Display Settings:

Format

Send to:

Choose Destination
See comment in PubMed Commons below
Mol Endocrinol. 1990 Apr;4(4):623-31.

A unique point mutation in the human vitamin D receptor chromosomal gene confers hereditary resistance to 1,25-dihydroxyvitamin D3.

Author information

  • 1Department of Pediatrics, Baylor College of Medicine, Houston, Texas 77030.

Abstract

The syndrome of hereditary resistance to 1,25-dihydroxyvitamin D3 is due to defective function of the vitamin D receptor (VDR). The recent cloning and nucleotide sequence determination of the human VDR chromosomal gene have enabled a direct evaluation of the genetic basis for this disease in affected patients. In this report we employed polymerase chain reaction techniques to amplify the gene exons that encode the DNA-binding domain of the VDR from two 1,25-dihydroxyvitamin D3-resistant patients whose receptors displayed defective binding to nonspecific DNA. Although their families were apparently unrelated, each patient displayed an identical homozygous point mutation within the third exon, a mutation that causes substitution of a glutamine for an arginine residue highly conserved within the entire steroid receptor superfamily. We introduced this base change into the normal VDR cDNA via site-directed mutagenesis, transfected an expression vector containing this cDNA into cells, and examined the functional properties of the resultant VDR expression product. The produced mutant receptor bound 1,25-dihydroxyvitamin D3 with normal affinity, but displayed weak affinity for the nuclear fraction and for heterologous DNA. More importantly, the protein was inactive in promoting transcription in a cotransfection assay employing a chloramphenicol acetyltransferase gene reporter fused down-stream of the VDR-inducible osteocalcin gene promoter-enhancer. These results provide the genetic and functional basis for the phenotype of rickets in this inherited disease.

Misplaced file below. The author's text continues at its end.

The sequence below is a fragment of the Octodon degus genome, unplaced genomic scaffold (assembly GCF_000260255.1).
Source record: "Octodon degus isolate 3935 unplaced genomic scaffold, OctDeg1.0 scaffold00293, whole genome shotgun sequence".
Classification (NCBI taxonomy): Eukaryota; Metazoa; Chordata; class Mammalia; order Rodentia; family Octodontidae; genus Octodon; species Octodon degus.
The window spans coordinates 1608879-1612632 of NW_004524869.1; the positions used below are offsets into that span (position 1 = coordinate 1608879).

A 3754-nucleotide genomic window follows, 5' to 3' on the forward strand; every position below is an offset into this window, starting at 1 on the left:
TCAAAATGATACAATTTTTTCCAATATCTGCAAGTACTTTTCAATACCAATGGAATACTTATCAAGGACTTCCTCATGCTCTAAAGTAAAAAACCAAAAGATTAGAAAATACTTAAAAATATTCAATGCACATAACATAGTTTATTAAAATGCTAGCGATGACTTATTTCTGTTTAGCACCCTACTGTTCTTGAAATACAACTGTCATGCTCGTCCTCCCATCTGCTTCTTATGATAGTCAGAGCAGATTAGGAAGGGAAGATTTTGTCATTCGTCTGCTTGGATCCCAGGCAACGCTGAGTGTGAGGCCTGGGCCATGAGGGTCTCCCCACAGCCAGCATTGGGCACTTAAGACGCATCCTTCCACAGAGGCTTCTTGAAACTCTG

PMID:
2177843
[PubMed - indexed for MEDLINE]
PubMed Commons home

PubMed Commons

0 comments
How to join PubMed Commons

    Supplemental Content

    Full text links

    Icon for Atypon
    Loading ...
    Write to the Help Desk